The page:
Sexual Harassment: How Anita Hill Made A Difference
By The Careerist on October 18, 2011
Twenty years ago, I watched, along with millions of other Americans, the riveting confirmation hearings of Clarence Thomas for the U.S. Supreme Court. What I remember most is Anita Hill’s unassailable dignity as she testified about the pubic hair and the Coke. Wikipedia
I also remember knowing this: that the 14 members of the all-male Judiciary Committee would never believe her. If Thomas had sexually harassed her, done the awful things she claimed he did, why didn’t she report him then? Further, why did she follow him to another job? I remember all the awful slurs about Hill, the insinuations that it was Thomas who was the real victim. That she had used her former boss at the Equal Economic Employment Opportunity Commission--can you say irony here?--to get ahead.
Needless to say, Clarence Thomas was approved, Anita Hill was shamed, and now we have one of the most conservative Courts in memory in regard to women’s rights.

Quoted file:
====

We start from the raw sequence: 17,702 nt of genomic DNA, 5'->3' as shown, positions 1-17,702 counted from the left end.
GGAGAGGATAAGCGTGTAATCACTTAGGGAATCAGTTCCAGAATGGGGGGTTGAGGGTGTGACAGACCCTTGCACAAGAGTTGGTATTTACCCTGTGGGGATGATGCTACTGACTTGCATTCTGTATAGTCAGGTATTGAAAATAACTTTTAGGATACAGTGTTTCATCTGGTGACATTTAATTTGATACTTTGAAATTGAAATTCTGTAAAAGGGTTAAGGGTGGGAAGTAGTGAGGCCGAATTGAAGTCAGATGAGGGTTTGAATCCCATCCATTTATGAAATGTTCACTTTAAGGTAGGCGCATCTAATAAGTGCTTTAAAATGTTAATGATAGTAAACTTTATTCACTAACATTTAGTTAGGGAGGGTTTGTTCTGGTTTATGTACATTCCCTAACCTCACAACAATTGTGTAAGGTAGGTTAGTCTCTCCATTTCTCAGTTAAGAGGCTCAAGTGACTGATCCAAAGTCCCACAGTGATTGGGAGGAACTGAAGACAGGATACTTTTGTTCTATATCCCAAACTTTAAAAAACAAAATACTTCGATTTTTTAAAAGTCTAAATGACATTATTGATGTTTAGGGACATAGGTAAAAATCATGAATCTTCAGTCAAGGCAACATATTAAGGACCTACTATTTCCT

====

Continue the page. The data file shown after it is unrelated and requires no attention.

Twenty years later, I guess I’m still a little upset.
I’ve often wondered how Anita Hill feels about those historic hearings. Fortunately, Vivia Chen at the Careerist attended “Sex, Power and Speaking Truth: Anita Hill 20 Years Later," a feminist conference at Hunter College where Hill recently spoke.
She writes: What was the most difficult moment in the aftermath of the hearing? Hill said it was the polling that came out right afterward, showing that 70 percent of the public didn't believe her: "I had to go the grocery store and know that seven out of ten people thought I had perjured myself."
Do you have memories of Anita Hill testifying? What do you think her legacy is for feminists?
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